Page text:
Tempus does fugit, as my mother likes to say. The original Newsboy looks comically short between its tiny wheels when viewed through a modern lens. And it is/was short – that’s a 41.5” wheelbase. I vividly recall spinning out the 44x12 big gear and pulling into a full tuck time and time again on fire roads in places where the air is thin, and watching my little Sachs cyclocomputer creep up to 50mph. You could not pay me enough to try those shenanigans today.
Merlin went and got bought by Saucony, Vandermark split to found Seven cycles, then Merlin got purchased by the American Cycle Group (who owned Litespeed and Quintana Roo at that time), and the dance of corporate acquisitions sent the marque on an odyssey that many other brands have been forced to navigate. Competitive Cyclist owned it for a while, then the Janus Group. Along the way, new iterations of the Newsboy would bubble to the surface, each one striving for some connection to the old Merlin as well as that rich vein of cruiser history that anchors mountain biking’s psyche to the firmament.
Now looky here; another resurrection of the Merlin name, and an all new Newsboy. This time with 29” wheels and modern-ish geometry, utilizing 3-d printed titanium lugs, and TIG-ged to life by the steady hand of Peter Olivetti. And praise be, checkout that 45.7” wheelbase on the large size…
During that time, though, other torchbearers have been keeping that flame very much alive. Curtis Inglis can twist you up a curvaceous steel bike that showcases his own three decade-long evolution of getting up very close and personal with his tube bending jigs. He’ll even do you a Retrotec in Ti, if you want. Cjell Monē is down there in Silver City, New Mexico, doing things to old cruisers that obliterate the lines between loving tribute and total heresy. They are the tip of the iceberg. There are a lot of builders, building a lot of beautiful frames, most of which cost about the same to purchase as that original Fuck You Newsboy pile of money, but still cost substantially less than the current This Is Not A Gentle Lovemaking price of a modern carbon fiber full suspension frame from Santa Cruz or Yeti or Pivot, and less than half the Rough And Vigorous Rogering price of the new Newsboy (it’s hard to put a price on violent but consensual congress, however 6380 USD will get you a new Newsboy frame).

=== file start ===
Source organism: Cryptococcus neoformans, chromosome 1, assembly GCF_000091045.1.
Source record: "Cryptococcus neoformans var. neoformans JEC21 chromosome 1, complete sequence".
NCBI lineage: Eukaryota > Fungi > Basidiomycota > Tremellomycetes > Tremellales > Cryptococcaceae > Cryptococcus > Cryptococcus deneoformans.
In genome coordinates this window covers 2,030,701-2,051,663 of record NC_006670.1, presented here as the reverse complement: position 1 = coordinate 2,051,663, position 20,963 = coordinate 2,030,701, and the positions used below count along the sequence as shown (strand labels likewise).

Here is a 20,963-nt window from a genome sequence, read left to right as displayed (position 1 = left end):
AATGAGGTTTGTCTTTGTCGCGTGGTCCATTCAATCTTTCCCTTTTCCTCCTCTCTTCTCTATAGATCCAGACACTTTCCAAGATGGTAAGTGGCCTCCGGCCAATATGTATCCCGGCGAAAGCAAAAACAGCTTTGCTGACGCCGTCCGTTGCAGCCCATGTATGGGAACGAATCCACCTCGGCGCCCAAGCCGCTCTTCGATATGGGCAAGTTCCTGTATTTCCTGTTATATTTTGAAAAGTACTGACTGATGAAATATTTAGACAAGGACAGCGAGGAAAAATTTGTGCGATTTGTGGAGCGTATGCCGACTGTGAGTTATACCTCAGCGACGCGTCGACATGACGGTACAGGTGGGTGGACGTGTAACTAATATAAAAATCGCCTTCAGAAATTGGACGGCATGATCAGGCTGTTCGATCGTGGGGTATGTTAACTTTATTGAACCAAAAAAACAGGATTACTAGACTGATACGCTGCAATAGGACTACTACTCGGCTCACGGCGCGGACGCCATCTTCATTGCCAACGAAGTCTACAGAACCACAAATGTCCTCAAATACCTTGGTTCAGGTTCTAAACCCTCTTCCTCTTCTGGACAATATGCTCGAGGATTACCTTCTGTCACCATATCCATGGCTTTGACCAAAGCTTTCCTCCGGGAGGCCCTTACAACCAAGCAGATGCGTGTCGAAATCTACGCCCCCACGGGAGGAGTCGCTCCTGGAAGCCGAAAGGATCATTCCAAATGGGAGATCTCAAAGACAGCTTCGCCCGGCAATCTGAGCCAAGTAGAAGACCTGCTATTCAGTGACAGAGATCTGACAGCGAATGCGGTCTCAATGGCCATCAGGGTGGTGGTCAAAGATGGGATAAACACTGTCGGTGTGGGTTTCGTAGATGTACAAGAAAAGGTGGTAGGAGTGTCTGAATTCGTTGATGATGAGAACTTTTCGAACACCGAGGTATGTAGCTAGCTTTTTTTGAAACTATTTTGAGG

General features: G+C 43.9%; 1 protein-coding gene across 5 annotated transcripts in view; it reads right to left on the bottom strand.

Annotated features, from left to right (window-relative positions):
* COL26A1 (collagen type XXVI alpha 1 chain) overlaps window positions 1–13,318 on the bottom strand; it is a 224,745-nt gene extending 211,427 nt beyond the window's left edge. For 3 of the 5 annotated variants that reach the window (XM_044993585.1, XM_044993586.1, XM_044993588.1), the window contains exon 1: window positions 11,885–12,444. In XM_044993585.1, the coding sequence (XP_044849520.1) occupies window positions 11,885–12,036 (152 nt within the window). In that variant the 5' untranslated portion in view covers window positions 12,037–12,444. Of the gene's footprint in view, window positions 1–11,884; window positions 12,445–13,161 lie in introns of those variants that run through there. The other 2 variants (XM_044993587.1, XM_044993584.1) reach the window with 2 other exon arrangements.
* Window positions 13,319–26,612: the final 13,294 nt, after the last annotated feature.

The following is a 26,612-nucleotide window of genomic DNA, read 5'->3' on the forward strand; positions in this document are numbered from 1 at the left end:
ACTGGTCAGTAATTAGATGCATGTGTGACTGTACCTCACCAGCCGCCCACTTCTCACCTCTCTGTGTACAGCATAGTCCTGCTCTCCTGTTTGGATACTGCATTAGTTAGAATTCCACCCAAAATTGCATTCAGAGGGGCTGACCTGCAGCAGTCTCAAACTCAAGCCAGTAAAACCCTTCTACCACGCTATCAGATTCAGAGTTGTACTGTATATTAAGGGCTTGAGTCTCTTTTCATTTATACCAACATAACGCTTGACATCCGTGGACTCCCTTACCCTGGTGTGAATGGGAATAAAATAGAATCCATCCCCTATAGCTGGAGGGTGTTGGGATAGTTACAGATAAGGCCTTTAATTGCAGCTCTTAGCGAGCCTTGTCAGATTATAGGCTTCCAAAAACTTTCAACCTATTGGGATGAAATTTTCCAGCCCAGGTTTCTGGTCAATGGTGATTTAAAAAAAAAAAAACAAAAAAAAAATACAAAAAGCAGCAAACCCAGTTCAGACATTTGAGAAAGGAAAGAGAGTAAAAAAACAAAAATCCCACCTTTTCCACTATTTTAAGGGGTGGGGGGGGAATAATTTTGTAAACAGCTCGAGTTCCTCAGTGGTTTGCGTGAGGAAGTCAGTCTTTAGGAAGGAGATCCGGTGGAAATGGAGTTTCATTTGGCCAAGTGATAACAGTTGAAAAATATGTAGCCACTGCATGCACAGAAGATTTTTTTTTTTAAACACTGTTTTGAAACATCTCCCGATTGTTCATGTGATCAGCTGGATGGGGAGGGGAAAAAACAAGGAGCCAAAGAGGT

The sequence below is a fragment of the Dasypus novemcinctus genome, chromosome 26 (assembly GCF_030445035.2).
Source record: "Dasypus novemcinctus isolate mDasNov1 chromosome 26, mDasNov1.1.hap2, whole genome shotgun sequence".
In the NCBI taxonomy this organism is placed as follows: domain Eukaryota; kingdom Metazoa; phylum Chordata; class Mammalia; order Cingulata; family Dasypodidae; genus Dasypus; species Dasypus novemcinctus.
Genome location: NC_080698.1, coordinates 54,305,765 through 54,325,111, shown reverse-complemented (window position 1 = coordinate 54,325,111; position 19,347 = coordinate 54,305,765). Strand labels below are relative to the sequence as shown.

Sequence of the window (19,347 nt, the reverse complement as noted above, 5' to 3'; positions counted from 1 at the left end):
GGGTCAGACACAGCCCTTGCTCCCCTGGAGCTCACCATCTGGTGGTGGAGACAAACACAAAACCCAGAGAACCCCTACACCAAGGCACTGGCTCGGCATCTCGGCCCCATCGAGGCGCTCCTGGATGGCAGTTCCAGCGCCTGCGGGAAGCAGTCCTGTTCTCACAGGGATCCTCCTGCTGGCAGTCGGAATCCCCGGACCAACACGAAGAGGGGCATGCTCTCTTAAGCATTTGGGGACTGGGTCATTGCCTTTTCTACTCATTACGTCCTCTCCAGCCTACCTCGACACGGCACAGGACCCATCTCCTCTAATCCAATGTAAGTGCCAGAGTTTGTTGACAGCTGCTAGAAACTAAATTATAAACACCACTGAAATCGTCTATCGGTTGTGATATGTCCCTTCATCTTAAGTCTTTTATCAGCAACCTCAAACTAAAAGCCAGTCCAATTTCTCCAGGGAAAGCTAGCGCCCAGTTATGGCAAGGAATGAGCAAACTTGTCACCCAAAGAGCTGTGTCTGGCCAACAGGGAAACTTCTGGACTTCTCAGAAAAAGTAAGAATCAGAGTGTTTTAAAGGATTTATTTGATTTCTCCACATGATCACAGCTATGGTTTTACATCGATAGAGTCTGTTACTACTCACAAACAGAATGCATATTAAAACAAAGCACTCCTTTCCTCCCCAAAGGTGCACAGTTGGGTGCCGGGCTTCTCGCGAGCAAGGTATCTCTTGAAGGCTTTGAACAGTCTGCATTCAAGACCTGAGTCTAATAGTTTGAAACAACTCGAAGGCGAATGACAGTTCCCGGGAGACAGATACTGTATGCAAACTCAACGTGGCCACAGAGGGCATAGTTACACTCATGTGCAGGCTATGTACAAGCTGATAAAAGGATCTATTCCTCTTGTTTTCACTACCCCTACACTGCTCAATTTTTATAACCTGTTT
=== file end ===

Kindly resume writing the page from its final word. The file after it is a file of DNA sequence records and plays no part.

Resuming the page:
This is a confluence of sorts. 30 years ago, I had maybe a couple years of sporadic bike reviews under my belt. I was still working in bike shops, and this writing/testing gig seemed like a kind of fever dream. There’s no way something like this could be sustained, I thought at the time. 30 years ago, Merlin was spitting out its own titanium crafted fever dreams, and also planting seeds in Massachussets of a framebuilding diaspora that would birth and influence builders for decades to come. 30 years ago, 41.5” wheelbases were normal. 30 years ago, an obscene amount of money would buy you possibly the most expensive frame in the mountain biking realm. Today, that amount of money will get you a sweet handbuilt steel frame from a number of talented builders, or a nicely specc’ed complete hardtail from a big company, or an alloy Stumpjumper. Today, $6380 hardly even seems like Fuck You money, not when there are $15,000 ebikes to be had. One thing’s for sure though, you won’t find any sub 42” wheelbases anywhere this side of a small grrrrrravelllll bike.
Confluence, different paths spread out in different directions, coming back together. The river braids in its course, always flowing, and reconnects in places before braiding apart again. Drop a dye marker in the flow, name it Newsboy, name it Stumpjumper, and follow it down the river. Here we are, all these years later. Same, but different. Welcome back, Newsboy. Long may you run.